Almost two decades ago, Myanmar’s largest coal-fired power plant was built as a joint venture by a group of military-affiliated businessmen and the China National Heavy Machinery Corporation. Since then, it has disrupted the socioeconomic lives of the Pa’O and Taungyo people who are Indigenous to the area, as well as Shan and Bamar people, who have joined them in protests against the operation of the plant.
For many, the undertaking symbolizes the way business is done by Myanmar’s generals. Over the years, the inhabitants of the area have reported health problems as well as the loss of underground water sources, and cases of land collapse and damage to housing. As a result of the political turmoil that continues in Myanmar following the military power grab of Feb. 1 this year, people have reported illegal mining on their land in the absence of law enforcement.
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The construction of the Tigyit power plant and the adjacent coal mine in Pinlaung township in southern Shan state, on the orders of Senior General Than Shwe, has meant the loss of farmland and community forests for the communities.
Pinlaung township has seen the worst deforestation rate in southern Shan, despite calls for the shutdown of the site and the restitution of the lands and reforestation becoming louder under civilian rule between 2015 and 2020.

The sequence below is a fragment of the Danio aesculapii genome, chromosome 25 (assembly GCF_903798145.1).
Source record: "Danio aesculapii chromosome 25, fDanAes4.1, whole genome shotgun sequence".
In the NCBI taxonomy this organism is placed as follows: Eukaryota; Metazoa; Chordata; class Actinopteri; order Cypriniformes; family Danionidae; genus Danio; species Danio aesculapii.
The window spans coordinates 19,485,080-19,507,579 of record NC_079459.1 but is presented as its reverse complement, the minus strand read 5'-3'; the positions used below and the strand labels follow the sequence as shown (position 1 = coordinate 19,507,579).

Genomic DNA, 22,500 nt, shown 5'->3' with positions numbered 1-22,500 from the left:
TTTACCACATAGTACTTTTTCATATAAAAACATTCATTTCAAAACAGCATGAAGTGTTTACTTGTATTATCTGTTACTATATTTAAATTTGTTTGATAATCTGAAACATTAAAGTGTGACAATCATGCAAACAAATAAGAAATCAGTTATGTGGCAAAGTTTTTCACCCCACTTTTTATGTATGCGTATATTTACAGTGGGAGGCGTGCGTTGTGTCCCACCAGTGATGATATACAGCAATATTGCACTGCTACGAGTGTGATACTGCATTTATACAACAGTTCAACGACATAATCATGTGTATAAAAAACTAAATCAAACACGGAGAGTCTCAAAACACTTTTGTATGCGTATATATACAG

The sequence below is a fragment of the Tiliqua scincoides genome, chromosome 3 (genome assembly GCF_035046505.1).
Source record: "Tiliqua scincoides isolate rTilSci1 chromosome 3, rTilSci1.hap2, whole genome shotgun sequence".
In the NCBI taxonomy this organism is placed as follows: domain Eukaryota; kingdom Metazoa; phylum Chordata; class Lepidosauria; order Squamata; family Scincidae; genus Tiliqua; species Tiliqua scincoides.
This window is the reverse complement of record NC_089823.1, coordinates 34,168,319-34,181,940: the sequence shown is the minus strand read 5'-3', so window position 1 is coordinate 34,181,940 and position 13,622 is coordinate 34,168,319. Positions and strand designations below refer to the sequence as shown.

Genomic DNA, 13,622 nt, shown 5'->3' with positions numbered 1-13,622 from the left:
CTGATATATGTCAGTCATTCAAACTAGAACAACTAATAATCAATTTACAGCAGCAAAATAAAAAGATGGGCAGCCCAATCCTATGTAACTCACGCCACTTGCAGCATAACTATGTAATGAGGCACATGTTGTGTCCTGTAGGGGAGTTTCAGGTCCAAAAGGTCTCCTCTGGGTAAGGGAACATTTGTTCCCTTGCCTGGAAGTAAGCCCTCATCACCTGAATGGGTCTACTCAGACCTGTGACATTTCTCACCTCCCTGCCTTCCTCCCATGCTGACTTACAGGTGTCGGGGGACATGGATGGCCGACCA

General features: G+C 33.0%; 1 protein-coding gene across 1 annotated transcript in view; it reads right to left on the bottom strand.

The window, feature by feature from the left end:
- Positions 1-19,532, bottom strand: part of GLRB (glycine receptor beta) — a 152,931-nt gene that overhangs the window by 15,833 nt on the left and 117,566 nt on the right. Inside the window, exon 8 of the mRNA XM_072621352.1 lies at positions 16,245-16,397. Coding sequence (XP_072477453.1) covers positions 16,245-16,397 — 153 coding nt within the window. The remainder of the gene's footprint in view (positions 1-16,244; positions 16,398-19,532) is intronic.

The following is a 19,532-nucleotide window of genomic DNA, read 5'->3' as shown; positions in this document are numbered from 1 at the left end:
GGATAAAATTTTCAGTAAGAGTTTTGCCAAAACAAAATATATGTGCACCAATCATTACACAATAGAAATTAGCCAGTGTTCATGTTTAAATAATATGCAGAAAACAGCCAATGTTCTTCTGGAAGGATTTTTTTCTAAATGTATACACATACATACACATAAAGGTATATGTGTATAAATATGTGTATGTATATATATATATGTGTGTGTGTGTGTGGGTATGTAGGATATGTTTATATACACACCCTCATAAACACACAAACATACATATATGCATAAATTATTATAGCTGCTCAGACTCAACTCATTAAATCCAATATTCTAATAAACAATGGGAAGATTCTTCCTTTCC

Unlike the northern and eastern regions of Shan that border China’s Yunnan province, southern Shan has remained relatively free from monoculture cultivation. However, experts say that infrastructure projects linking the country’s heartland with the ethnic minority-dominated borderlands have facilitated the penetration of forests by offenders.
“Illegal logging in the Pinlaung area has increased considerably [in recent years],” said Ko Moe, a forest department official in the Shan town of Kalaw. “Only in the most vulnerable places, we had been able to install camera traps.
“Our biggest priority is the protected area, and we have only limited resources,” he added. “In January 2021 [shortly before the coup], we captured 800 tons of logs.”
According to the Environmental Investigation Agency, the successes of the forest department officers in containing illegal logging will be exploited by the military junta to fund its persecution of civilians. In total, 200,000 tons of illegal timber seized under the previous government will be auctioned for cash, which the junta needs following the economic fallout as a result of international sanctions and boycotts.
Following the destruction of the forest, the area around Tigyit was rebranded as “urban” and so is not protected by the authorities. “We can’t reverse the process — every year we give local people around 10,000 seedlings to plant on their own land,” Ko Moe said.